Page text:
12. I'm sure I heard a story a while back about some students in kent calling for an ambulance as part of a university study. Their friend prentended to be unwell and they hid in bushes across the road with a camera and microphone. I believe the ambulance crew figured them for the greasy scroungers that they were in about two seconds. I should imagine that said students can now be found working in a nearby fast food restaurant, staring whistfully out of the window…

  13. No one's ever counted but there are about 8000 criminal offences in this country; I can't believe that one of them isn't “wasting ambulance time.” Given the cost to the service of going to this sort of calls I can't believe there isnt more pressure on the government for a clamp-down? T.

  14. you've pretty much echoed the thoughts of every ambulanceman but how do we target these appeals at specific groups of time wasters? I've lost count of the number of elderly patients at eight in the morning who've had chest pain for hours, or who have sat on their bedroom floor, unable to get up in a cold bedroom. and what do they always say when you ask them why on earth they didn't call us sooner? “You're very busy and I didn't want to waste your time.” How many of the DOAs we go out to in the daytime had exactly the same thought during the night, right before they died?The elderly and disabled who so often need us so urgently falsely assume that “one of these is a taxi” and “call an ambulance for the wrong reason and someone could die” is aimed at them.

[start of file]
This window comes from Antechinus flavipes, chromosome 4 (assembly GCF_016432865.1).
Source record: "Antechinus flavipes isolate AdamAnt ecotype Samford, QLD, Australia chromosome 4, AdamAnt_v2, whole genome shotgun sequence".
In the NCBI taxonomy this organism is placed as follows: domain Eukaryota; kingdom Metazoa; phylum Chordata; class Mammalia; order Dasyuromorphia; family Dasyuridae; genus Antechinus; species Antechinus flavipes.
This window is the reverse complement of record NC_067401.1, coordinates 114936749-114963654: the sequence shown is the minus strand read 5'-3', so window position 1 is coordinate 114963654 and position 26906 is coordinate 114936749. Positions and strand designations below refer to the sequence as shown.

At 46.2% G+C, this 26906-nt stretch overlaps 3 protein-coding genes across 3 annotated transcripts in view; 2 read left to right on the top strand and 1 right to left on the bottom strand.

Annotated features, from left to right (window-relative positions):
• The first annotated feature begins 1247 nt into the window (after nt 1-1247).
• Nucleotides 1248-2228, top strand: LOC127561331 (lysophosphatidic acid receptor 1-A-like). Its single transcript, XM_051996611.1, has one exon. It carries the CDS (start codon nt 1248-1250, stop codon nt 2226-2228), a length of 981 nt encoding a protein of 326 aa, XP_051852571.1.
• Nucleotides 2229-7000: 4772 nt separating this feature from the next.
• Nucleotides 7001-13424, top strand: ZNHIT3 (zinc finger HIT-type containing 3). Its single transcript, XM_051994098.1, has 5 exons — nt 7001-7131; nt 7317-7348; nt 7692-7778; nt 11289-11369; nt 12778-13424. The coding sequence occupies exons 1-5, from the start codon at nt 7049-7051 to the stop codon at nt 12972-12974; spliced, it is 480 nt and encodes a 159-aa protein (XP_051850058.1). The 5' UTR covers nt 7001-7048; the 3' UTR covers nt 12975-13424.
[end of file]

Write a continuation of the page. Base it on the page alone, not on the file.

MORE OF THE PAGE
If i had the answer to this i'd be on band seven 😉

  15. it's not just your wages though, is it… it's also everything from the person in Control to the vehicle to the petrol to the maintenance to the comms and paperwork. Little bit here, little bit there.Plus each call could be held liable for a percentage of the overheads of the LAS – eg water and electricity for the station, cleaners, managers to arrange shift rotas, all that sort of thing.

  16. In the same way as there are better things to use ambulance resources on than drunk students, there are also better things on which to use the already overstretched mental health resources.I'd sooner kick them off the course, or cut their student loan allowance.

  17. Chiming in with my disabled hat on, the reason I've never called an ambulance for myself is quite simply because if I called an ambulance every time I fall over and can't get up straight away, or every time I'm in so much pain I end up audibly yelping, 999 would be on my speed-dial and I'd know all the local ambo staff by name.Usually I can get up after just having a little nap on the floor for a while and then crawling to the bed or the sofa or whatever… usually within twenty minutes or so the overwhelming pain subsides enough for me to be able to think my way through getting my painkillers for myself.